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Theology and Translations: Considering John Henry Newman and the Oxford Movement

September 25, 2010

A few days ago the pope visited the UK, the first time he has visited as a head of state since the Reformation. One of the more significant events that occurred while he was here was his beatification of Cardinal John Henry Newman (1801-1890), a step towards recognizing Newman as a saint. Newman began his career as a relatively low-church Anglican clergyman in the nineteenth century, and was an influential figure in the budding Oxford Movement (i.e., Tractarians), a reform movement within the Anglican Church that placed great emphasis on the church fathers. By the end of his life Newman had converted to Catholicism, which perhaps some had been suspecting all along in light of his interest in the church fathers.

One of the lasting benefits of the Oxford Movement was the series of translations of primary texts they left behind. Investigating the translation technique involved in their translation series, known as the Library of the Fathers of the Church, reveals certain features of their theological concerns. I will give two examples of this phenomenon. Reading some of these early translations can be a frustrating experience because they are painfully literal. For example, P. E. Pusey’s translation of vol. 1 of Cyril of Alexandria’s Commentary on the Gospel of John (download here) follows the extremely complicated and convoluted sentence structure of the Greek, resulting in tortured English prose. I often found myself having to read passages more than once to get a decent sense of the English translation. In fact, Pusey’s translation received such bad reviews that he never completed the second v0lume of the Johannine commentary. That task fell to another scholar who produced a more readable translation (downloadable here).

Recently I came across a possible explanation for the literal translation philosophy used in these volumes. Around 1881, looking back after four decades of the Oxford Movement, Newman commented upon the reason for the literalness of the translations. The Oxford series was the first time many of these patristic texts had ever been put into English. According to Newman, both Catholics and Protestants at the time suspected the translators of introducing into the Fathers their own “religious views”. One suspects that the suspicion was more on the part of Protestants who feared possible Catholic teachings in the patristic texts. At any rate, Newman said that the translators strove for exacting literalness in their translations so as to allay such concerns from their critics. Newman’s comments on this can be found in the preface to his second edition (1881) of the Athanasius volume in the series (the first edition was translated around 1841-1844). You can download the volume here.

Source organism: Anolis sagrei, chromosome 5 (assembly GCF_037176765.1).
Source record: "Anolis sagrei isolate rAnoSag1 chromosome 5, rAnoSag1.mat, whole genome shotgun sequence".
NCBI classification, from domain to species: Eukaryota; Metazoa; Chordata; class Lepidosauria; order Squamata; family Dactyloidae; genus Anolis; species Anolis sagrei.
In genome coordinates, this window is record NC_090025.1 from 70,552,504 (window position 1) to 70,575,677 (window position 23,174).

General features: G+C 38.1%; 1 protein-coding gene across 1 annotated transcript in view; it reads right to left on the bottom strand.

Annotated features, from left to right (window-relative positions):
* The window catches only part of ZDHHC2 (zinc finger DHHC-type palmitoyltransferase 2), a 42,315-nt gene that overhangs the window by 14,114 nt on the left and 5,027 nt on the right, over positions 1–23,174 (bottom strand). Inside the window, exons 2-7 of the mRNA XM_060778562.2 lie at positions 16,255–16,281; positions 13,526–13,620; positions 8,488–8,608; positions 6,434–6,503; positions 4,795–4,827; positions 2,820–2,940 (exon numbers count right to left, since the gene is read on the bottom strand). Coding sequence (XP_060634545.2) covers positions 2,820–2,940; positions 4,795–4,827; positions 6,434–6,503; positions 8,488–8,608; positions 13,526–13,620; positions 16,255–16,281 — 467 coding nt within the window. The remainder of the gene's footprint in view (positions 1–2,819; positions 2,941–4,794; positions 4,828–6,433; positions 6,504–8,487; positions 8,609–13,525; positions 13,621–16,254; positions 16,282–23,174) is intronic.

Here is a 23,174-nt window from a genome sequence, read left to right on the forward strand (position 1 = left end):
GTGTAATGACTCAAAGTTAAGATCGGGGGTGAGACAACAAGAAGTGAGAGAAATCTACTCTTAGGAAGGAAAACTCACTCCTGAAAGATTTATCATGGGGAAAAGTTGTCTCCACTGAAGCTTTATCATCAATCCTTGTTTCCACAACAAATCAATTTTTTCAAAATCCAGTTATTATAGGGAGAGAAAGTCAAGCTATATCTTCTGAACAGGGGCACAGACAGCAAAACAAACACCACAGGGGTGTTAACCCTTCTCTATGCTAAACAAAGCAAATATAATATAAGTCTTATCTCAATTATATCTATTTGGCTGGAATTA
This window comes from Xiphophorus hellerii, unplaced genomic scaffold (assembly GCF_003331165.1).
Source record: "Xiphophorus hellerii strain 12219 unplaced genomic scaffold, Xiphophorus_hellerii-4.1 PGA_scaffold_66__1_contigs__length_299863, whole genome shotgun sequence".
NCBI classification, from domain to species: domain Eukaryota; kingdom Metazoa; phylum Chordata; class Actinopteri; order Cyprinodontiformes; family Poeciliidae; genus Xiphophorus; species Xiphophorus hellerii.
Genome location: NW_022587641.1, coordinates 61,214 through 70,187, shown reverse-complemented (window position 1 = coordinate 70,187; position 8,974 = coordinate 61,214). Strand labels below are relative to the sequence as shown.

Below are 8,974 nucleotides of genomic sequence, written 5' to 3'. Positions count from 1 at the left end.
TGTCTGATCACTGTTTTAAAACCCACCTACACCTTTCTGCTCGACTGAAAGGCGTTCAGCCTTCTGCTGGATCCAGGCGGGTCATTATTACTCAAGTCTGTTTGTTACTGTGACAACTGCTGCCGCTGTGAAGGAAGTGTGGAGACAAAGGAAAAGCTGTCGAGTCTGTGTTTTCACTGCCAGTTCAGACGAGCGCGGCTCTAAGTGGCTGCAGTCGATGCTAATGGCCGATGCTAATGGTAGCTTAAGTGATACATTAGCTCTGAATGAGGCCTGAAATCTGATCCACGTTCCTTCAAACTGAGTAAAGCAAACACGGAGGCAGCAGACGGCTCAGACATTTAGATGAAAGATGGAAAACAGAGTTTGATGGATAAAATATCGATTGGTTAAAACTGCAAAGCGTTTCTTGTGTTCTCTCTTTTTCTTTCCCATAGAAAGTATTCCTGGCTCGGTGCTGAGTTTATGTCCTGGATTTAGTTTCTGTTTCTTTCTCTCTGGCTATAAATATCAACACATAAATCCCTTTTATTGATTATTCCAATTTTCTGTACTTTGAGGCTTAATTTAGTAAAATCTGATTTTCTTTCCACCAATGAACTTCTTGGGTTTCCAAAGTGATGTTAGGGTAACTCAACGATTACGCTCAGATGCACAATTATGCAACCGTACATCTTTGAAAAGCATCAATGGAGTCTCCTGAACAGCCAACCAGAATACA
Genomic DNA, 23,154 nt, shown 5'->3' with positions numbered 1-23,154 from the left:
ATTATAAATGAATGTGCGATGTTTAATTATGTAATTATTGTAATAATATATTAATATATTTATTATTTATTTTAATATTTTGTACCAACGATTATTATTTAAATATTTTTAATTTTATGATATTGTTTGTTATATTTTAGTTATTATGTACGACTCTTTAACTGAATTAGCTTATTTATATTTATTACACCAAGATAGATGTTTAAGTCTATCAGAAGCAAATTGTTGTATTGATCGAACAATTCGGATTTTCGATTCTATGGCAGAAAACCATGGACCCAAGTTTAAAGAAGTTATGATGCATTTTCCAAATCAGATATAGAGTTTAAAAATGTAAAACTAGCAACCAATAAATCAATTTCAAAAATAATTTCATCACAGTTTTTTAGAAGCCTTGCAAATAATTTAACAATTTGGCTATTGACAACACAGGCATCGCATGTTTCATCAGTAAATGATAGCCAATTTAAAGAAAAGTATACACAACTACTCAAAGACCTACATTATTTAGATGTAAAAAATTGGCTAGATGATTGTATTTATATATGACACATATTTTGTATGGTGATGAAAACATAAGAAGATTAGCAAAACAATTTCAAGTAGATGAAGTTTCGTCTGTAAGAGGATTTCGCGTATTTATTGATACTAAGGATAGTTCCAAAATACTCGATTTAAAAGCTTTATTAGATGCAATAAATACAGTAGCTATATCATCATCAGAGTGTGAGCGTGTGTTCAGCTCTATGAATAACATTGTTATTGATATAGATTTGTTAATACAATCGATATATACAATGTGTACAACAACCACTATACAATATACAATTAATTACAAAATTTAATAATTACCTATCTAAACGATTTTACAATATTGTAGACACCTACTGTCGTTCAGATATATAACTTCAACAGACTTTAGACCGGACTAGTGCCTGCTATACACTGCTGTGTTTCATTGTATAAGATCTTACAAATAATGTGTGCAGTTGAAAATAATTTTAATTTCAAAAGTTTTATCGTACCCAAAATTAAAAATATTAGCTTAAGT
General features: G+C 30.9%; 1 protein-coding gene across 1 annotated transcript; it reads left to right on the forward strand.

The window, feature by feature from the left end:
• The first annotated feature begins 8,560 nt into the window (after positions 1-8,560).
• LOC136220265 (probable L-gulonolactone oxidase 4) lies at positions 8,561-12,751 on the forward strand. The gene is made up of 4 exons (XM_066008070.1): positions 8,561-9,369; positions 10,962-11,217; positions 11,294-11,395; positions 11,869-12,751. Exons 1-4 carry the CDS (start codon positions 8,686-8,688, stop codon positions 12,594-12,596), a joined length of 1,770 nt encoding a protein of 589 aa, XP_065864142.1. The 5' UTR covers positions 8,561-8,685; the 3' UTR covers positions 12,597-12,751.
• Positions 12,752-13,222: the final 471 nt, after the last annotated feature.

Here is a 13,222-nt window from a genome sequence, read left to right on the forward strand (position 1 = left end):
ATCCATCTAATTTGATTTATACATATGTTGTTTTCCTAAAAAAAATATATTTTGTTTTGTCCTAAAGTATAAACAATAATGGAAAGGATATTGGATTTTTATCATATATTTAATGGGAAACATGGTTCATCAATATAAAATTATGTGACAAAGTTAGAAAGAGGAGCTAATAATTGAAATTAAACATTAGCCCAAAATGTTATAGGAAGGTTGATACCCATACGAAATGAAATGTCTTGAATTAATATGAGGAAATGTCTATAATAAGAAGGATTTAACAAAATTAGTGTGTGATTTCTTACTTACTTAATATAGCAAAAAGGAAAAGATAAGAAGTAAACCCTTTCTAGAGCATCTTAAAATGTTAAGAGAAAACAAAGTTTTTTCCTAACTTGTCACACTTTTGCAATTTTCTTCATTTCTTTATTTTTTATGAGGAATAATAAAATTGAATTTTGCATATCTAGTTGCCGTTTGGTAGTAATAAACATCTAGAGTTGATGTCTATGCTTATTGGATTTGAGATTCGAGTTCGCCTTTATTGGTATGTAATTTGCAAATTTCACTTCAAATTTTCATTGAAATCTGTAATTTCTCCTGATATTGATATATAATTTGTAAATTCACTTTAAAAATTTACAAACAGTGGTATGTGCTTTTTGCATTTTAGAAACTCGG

The second example concerns Newman’s own translations and life story. Benjamin John King has recently surveyed Newman’s love for the Alexandrian tradition in his Newman and the Alexandrian Fathers: Shaping Doctrine in Nineteenth-Century England (Oxford 2009). King carefully studied Newman’s revisions in the later edition of his Athanasian translations, and found that there was a theological agenda behind the changes. In the words of one reviewer, the revisions “reflect [Newman’s] desire to square the Alexandrian patriarch with later, Latin orthodoxy of a peculiarly neo-Thomist flavor. Some of his emendations and insertions are quite bald and serve to inoculate Athanasius from heretical missteps several centuries on the horizon” (Charles M. Stang, Journal of Early Christian Studies 18 [2010], 341). According to King, this attempt was but a part of Newman’s own theological progression over the course of his life, which he outlines as occurring in three phases. In phase one Newman’s heros were pre-Nicene figures such as Origen. In phase two, his heroes became the preeminent Nicenes Athanasius and Cyril. In the final phase, following his conversion to Roman Catholicism, Newman relied heavily upon Augustine’s Trinitarian reflections.

These reflections reveal that translations are by no means neutral or objective, but are always bound up with interpretive decisions on the part of the translator. No one can entirely extricate himself from his own prejudices, and, even if he could do so, expressing an original text in a new language necessarily requires a degree of interpretation. In light of this inescapable reality, the call should always be to return to the original texts. Translations are a great blessing and I am a hearty advocate of making more of them, but they are always one step removed from the original text.

3 Comments leave one →
  1. September 27, 2010 7:43 pm

    Interest blog, Matt. I had to read Nockel’s book, The Oxford Movement in Context, several years ago. Sadly, I was lost in its arguments and ended up reading several reviews in academic journals to figure it out.

    But with Pusey’s translation, it seems like a principle for textual criticism is confirmed: the more difficult translation is probably the earliest.

  2. September 28, 2010 7:56 am


    I remember with fondness that class in which we read that book. I also remember being lost in the argument. And I remember Frank Turner’s over-psychologized biography of John Henry Newman, in which he argued that Newman was a repressed homosexual. Good times…

  3. October 1, 2010 8:43 pm

    Good to hear from you, Aaron. Hope you’re well!

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